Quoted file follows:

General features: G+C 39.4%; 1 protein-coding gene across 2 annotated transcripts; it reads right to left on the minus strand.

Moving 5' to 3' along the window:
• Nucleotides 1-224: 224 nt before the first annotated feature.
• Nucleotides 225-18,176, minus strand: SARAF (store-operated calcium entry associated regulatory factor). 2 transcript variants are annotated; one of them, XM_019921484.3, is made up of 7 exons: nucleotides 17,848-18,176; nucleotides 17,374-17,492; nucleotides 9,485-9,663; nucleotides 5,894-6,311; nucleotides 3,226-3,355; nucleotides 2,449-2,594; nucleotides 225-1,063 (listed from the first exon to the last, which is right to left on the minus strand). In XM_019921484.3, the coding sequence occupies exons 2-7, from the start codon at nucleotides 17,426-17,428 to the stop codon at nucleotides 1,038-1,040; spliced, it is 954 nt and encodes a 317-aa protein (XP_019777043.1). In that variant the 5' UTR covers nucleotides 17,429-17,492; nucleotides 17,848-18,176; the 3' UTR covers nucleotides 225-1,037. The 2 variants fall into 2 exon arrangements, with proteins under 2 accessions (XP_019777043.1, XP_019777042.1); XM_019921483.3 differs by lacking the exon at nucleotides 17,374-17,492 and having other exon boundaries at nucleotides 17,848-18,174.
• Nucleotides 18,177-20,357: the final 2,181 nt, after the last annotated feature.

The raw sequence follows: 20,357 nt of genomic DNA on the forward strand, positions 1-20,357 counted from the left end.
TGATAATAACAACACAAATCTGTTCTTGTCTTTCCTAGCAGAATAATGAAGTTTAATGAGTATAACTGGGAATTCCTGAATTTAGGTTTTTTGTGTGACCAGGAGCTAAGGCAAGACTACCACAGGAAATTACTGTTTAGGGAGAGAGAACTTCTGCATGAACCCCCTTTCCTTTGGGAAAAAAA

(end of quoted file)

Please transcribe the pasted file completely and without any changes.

General features: G+C 39.4%; 1 protein-coding gene across 2 annotated transcripts; it reads right to left on the minus strand.

Moving 5' to 3' along the window:
• Nucleotides 1-224: 224 nt before the first annotated feature.
• Nucleotides 225-18,176, minus strand: SARAF (store-operated calcium entry associated regulatory factor). 2 transcript variants are annotated; one of them, XM_019921484.3, is made up of 7 exons: nucleotides 17,848-18,176; nucleotides 17,374-17,492; nucleotides 9,485-9,663; nucleotides 5,894-6,311; nucleotides 3,226-3,355; nucleotides 2,449-2,594; nucleotides 225-1,063 (listed from the first exon to the last, which is right to left on the minus strand). In XM_019921484.3, the coding sequence occupies exons 2-7, from the start codon at nucleotides 17,426-17,428 to the stop codon at nucleotides 1,038-1,040; spliced, it is 954 nt and encodes a 317-aa protein (XP_019777043.1). In that variant the 5' UTR covers nucleotides 17,429-17,492; nucleotides 17,848-18,176; the 3' UTR covers nucleotides 225-1,037. The 2 variants fall into 2 exon arrangements, with proteins under 2 accessions (XP_019777043.1, XP_019777042.1); XM_019921483.3 differs by lacking the exon at nucleotides 17,374-17,492 and having other exon boundaries at nucleotides 17,848-18,174.
• Nucleotides 18,177-20,357: the final 2,181 nt, after the last annotated feature.

The raw sequence follows: 20,357 nt of genomic DNA on the forward strand, positions 1-20,357 counted from the left end.
TGATAATAACAACACAAATCTGTTCTTGTCTTTCCTAGCAGAATAATGAAGTTTAATGAGTATAACTGGGAATTCCTGAATTTAGGTTTTTTGTGTGACCAGGAGCTAAGGCAAGACTACCACAGGAAATTACTGTTTAGGGAGAGAGAACTTCTGCATGAACCCCCTTTCCTTTGGGAAAAAAA